During the 1950s, the Women’s Department programming at the CNE had grown exponentially and the need for a new Women’s Building was put forth by the CNE’s Board of Directors in 1954. In 1955 the City of Toronto hired architects Page and Steele to design and construct the new Women’s Building. It was later renamed the Queen Elizabeth Building in 1957.
Page and Steele was an architectural firm created in 1926 by Forsey Page and Harland W. Steele in Toronto. In the 1950s they employed a well-known British architect named Peter Dickinson. Dickinson played a prominent role developing modernist architecture in Toronto during the 1950s, completing some of the city’s most celebrated mid-century Modern buildings like the O’Keefe Centre (now Sony Centre). The Queen Elizabeth Building was one of the seven major structures added to Exhibition Place between 1948 and 1962 which exemplified the Modernist architecture movement in Toronto. One of the building’s most distinctive architectural features is its folded plate roof that allowed for uninterrupted interior spaces. Modernist architectural design consisted of classic, understated looks, and clean lines with minimal ornamentation. This style emphasized creating structures with ample windows and open floor plans, with the intention of opening up interior spaces and bringing the outdoors in.
While outfitting the theatre’s interior with modern stage construction and lighting techniques, Dickinson also embellished the theatre foyer with sweeping staircases and a polychromatic marble floor. Above the entrance to the theatre is an impressive copper sculpture by Canadian artist Elizabeth Wyn Wood. It depicts the full range of activities that might occur on the stage within. At the time that the theatre was built it featured the largest stage of any theatre in Canada.
The Queen Elizabeth Theatre became popular for its fashion shows and cooking demonstrations during the CNE. But the theatre was also utilized outside of the annual summer fair. The theatre has hosted a variety of events on stage such as a CBC Trans-Canada talent show in 1959, a public art auction in 1967, Miss Teenage Canada contest in 1969, the 1975 Juno Awards, Karate-Mania in 1986 and the popular 1996 stage show that payed tribute to the life of singer Patsy Cline.
The landscape surrounding the Queen Elizabeth Building is filled with artwork by well-known Canadian artists. The west lawns of the building contain four limestone sculptures by sculptor E. B. Cox. Sculptor Frances Loring was commissioned to create a large relief sculpture for the exterior’s south façade. The large polystyrene sculpture is titled Woman and Children. And, just outside of the Queen Elizabeth Exhibit Hall, four granite benches by artist Stephen Cruise are placed at the southeastern exit.
Today, the Queen Elizabeth Theatre is leased as a concert venue and the upstairs dining area, Fountainblu, is leased as a premier banquet venue. The Queen Elizabeth administration area was home to the offices of Exhibition Place staff up until 2014. This portion of the building is now also leased to a tenant. The Queen Elizabeth Exhibit Hall continues to host mid-size trade shows and other conventions throughout the year
The Gooderham Fountain, constructed in 1911, was a monument to the wealthy industrialist William Gooderham who, along with his brother-in-law James Worts, established the Gooderham and Worts distillery in Toronto in 1837. The fountain was constructed on what was called the "Grand Plaza of Exhibition City," between the Horticulture Building, the Graphic Arts Building and the Administrative Building (Press Building). It became a favourite place for fair-goers to meet with friends and family. In 1957 the CNE Board of Directors sought to either renovate the Gooderham Fountain or replace it entirely. City of Toronto Council approved the construction of a new fountain and the CNE allocated a budget of $70,000 to cover the costs.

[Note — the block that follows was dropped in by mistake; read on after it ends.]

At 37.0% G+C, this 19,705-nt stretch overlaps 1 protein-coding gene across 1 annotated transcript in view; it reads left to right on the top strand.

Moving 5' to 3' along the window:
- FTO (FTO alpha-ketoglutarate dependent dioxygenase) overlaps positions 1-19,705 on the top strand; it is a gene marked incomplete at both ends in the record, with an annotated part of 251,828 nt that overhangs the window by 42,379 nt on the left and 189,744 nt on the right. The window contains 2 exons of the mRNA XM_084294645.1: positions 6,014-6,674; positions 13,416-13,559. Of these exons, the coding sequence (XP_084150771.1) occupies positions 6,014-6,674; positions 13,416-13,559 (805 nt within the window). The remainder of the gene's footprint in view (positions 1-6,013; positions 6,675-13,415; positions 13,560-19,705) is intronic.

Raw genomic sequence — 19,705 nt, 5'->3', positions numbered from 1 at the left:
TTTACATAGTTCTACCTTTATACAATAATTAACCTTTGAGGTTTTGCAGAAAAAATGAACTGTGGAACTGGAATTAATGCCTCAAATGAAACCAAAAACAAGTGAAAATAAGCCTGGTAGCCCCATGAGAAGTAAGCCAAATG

The Princess Margaret Fountain was built approximately 100 feet south of where the Gooderham Fountain was situated. It is set in a prominent location directly across from the Queen Elizabeth Building, at the intersection of Princes’ Boulevard, Manitoba Drive and PEI Crescent. The fountain was designed by the Toronto based exhibit-display firm Design Craft and installed in 1958. It consists of tiers of three progressively larger circular basins constructed of steel and reinforced concrete clad in terrazzo. This triple bowl design allows the water to cascade over the edges of the fountain. The fountain was designed to have a 16 colour-changing light show when operated at night. The original lighting design had 89 lights for the lower pool, 29 lights for the center bowl and 13 lights for the upper bowl. These lights were controlled by a colour changing apparatus that would light the fan jets.
The new fountain was dedicated by its namesake, Princess Margaret, sister of Queen Elizabeth II, when she visited Exhibition Place on July 31st during her Canadian tour in 1958. The Princess pushed the button of the fountain that started the jets and colour show. 20,000 visitors packed the Grandstand as Princess Margaret stopped to greet guests and take in a 2,000,000 bloom flower show in her honour.
Source: The Telegram, Toronto, August 1, 1958
The Princess Margaret Fountain is still a favourite meeting spot for members of the public attending events at the west end of the grounds of Exhibition Place. The fountain operates starting at the beginning of summer and the colours change on a timed delay.